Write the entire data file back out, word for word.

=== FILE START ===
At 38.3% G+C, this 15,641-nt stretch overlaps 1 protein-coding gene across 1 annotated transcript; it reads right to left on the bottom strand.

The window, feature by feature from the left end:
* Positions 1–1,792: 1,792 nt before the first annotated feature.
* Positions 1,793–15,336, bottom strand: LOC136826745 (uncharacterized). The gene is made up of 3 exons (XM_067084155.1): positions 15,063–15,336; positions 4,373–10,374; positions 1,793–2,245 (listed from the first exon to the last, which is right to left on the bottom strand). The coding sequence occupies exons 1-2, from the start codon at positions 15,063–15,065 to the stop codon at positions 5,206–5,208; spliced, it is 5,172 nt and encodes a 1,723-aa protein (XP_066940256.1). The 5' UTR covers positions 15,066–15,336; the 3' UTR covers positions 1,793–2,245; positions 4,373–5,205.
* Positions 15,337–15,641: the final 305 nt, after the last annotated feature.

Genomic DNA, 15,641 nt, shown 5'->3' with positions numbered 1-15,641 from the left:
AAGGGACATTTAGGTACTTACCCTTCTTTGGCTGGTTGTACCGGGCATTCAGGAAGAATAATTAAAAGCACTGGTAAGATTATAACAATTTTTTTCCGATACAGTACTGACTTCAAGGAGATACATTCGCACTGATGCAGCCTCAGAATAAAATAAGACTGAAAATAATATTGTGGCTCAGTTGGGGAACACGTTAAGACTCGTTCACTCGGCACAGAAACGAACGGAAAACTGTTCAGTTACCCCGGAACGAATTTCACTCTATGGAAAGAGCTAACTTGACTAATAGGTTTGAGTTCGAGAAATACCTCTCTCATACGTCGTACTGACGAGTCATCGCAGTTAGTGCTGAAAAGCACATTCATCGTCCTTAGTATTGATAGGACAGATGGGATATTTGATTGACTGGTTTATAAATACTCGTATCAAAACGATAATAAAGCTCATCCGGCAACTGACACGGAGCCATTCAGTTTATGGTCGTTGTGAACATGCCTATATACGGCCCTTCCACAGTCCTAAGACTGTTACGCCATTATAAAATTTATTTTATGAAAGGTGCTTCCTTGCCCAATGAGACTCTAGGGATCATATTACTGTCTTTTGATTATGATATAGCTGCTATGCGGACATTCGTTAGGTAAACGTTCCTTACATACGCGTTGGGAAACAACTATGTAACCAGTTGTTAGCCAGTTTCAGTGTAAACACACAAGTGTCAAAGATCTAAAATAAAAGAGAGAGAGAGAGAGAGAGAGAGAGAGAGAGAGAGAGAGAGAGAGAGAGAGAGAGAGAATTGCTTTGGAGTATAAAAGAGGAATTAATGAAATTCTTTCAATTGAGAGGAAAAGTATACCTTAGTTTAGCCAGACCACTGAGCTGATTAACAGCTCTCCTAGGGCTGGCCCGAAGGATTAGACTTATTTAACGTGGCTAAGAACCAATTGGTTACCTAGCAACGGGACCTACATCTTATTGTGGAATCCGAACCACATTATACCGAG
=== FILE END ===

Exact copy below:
At 38.3% G+C, this 15,641-nt stretch overlaps 1 protein-coding gene across 1 annotated transcript; it reads right to left on the bottom strand.

The window, feature by feature from the left end:
* Positions 1–1,792: 1,792 nt before the first annotated feature.
* Positions 1,793–15,336, bottom strand: LOC136826745 (uncharacterized). The gene is made up of 3 exons (XM_067084155.1): positions 15,063–15,336; positions 4,373–10,374; positions 1,793–2,245 (listed from the first exon to the last, which is right to left on the bottom strand). The coding sequence occupies exons 1-2, from the start codon at positions 15,063–15,065 to the stop codon at positions 5,206–5,208; spliced, it is 5,172 nt and encodes a 1,723-aa protein (XP_066940256.1). The 5' UTR covers positions 15,066–15,336; the 3' UTR covers positions 1,793–2,245; positions 4,373–5,205.
* Positions 15,337–15,641: the final 305 nt, after the last annotated feature.

Genomic DNA, 15,641 nt, shown 5'->3' with positions numbered 1-15,641 from the left:
AAGGGACATTTAGGTACTTACCCTTCTTTGGCTGGTTGTACCGGGCATTCAGGAAGAATAATTAAAAGCACTGGTAAGATTATAACAATTTTTTTCCGATACAGTACTGACTTCAAGGAGATACATTCGCACTGATGCAGCCTCAGAATAAAATAAGACTGAAAATAATATTGTGGCTCAGTTGGGGAACACGTTAAGACTCGTTCACTCGGCACAGAAACGAACGGAAAACTGTTCAGTTACCCCGGAACGAATTTCACTCTATGGAAAGAGCTAACTTGACTAATAGGTTTGAGTTCGAGAAATACCTCTCTCATACGTCGTACTGACGAGTCATCGCAGTTAGTGCTGAAAAGCACATTCATCGTCCTTAGTATTGATAGGACAGATGGGATATTTGATTGACTGGTTTATAAATACTCGTATCAAAACGATAATAAAGCTCATCCGGCAACTGACACGGAGCCATTCAGTTTATGGTCGTTGTGAACATGCCTATATACGGCCCTTCCACAGTCCTAAGACTGTTACGCCATTATAAAATTTATTTTATGAAAGGTGCTTCCTTGCCCAATGAGACTCTAGGGATCATATTACTGTCTTTTGATTATGATATAGCTGCTATGCGGACATTCGTTAGGTAAACGTTCCTTACATACGCGTTGGGAAACAACTATGTAACCAGTTGTTAGCCAGTTTCAGTGTAAACACACAAGTGTCAAAGATCTAAAATAAAAGAGAGAGAGAGAGAGAGAGAGAGAGAGAGAGAGAGAGAGAGAGAGAGAGAGAGAGAGAATTGCTTTGGAGTATAAAAGAGGAATTAATGAAATTCTTTCAATTGAGAGGAAAAGTATACCTTAGTTTAGCCAGACCACTGAGCTGATTAACAGCTCTCCTAGGGCTGGCCCGAAGGATTAGACTTATTTAACGTGGCTAAGAACCAATTGGTTACCTAGCAACGGGACCTACATCTTATTGTGGAATCCGAACCACATTATACCGAG